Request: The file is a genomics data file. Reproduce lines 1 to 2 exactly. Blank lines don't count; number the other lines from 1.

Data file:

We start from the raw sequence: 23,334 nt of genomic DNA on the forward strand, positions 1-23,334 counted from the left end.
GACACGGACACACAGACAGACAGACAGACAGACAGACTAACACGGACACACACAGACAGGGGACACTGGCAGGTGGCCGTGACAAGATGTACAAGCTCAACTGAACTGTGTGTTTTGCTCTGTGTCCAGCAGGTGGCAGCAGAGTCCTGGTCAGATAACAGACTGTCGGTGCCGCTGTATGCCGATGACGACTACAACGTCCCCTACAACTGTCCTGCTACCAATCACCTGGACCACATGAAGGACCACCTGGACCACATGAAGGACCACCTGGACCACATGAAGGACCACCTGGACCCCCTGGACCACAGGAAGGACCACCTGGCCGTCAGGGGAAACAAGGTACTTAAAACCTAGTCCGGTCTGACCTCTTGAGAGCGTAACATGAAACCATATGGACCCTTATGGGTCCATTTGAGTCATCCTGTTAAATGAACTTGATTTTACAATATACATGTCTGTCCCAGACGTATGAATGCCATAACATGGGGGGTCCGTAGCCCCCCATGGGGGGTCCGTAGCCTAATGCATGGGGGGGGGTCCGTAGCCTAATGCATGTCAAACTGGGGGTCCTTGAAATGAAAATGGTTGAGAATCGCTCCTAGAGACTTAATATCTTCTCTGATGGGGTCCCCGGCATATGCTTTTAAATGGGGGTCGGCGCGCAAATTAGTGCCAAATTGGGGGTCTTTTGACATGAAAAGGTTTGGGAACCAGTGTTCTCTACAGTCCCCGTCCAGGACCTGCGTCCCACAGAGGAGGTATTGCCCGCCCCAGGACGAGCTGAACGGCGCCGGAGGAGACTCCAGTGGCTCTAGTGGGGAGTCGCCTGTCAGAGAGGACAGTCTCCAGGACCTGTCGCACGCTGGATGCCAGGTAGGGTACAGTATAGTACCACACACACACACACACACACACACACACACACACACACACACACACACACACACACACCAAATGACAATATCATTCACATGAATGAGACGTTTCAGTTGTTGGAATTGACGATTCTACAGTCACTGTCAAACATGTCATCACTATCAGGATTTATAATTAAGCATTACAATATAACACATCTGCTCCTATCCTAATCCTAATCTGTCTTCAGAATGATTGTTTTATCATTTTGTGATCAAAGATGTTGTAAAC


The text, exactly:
We start from the raw sequence: 23,334 nt of genomic DNA on the forward strand, positions 1-23,334 counted from the left end.
GACACGGACACACAGACAGACAGACAGACAGACAGACTAACACGGACACACACAGACAGGGGACACTGGCAGGTGGCCGTGACAAGATGTACAAGCTCAACTGAACTGTGTGTTTTGCTCTGTGTCCAGCAGGTGGCAGCAGAGTCCTGGTCAGATAACAGACTGTCGGTGCCGCTGTATGCCGATGACGACTACAACGTCCCCTACAACTGTCCTGCTACCAATCACCTGGACCACATGAAGGACCACCTGGACCACATGAAGGACCACCTGGACCACATGAAGGACCACCTGGACCCCCTGGACCACAGGAAGGACCACCTGGCCGTCAGGGGAAACAAGGTACTTAAAACCTAGTCCGGTCTGACCTCTTGAGAGCGTAACATGAAACCATATGGACCCTTATGGGTCCATTTGAGTCATCCTGTTAAATGAACTTGATTTTACAATATACATGTCTGTCCCAGACGTATGAATGCCATAACATGGGGGGTCCGTAGCCCCCCATGGGGGGTCCGTAGCCTAATGCATGGGGGGGGGTCCGTAGCCTAATGCATGTCAAACTGGGGGTCCTTGAAATGAAAATGGTTGAGAATCGCTCCTAGAGACTTAATATCTTCTCTGATGGGGTCCCCGGCATATGCTTTTAAATGGGGGTCGGCGCGCAAATTAGTGCCAAATTGGGGGTCTTTTGACATGAAAAGGTTTGGGAACCAGTGTTCTCTACAGTCCCCGTCCAGGACCTGCGTCCCACAGAGGAGGTATTGCCCGCCCCAGGACGAGCTGAACGGCGCCGGAGGAGACTCCAGTGGCTCTAGTGGGGAGTCGCCTGTCAGAGAGGACAGTCTCCAGGACCTGTCGCACGCTGGATGCCAGGTAGGGTACAGTATAGTACCACACACACACACACACACACACACACACACACACACACACACACACACACACACACACCAAATGACAATATCATTCACATGAATGAGACGTTTCAGTTGTTGGAATTGACGATTCTACAGTCACTGTCAAACATGTCATCACTATCAGGATTTATAATTAAGCATTACAATATAACACATCTGCTCCTATCCTAATCCTAATCTGTCTTCAGAATGATTGTTTTATCATTTTGTGATCAAAGATGTTGTAAAC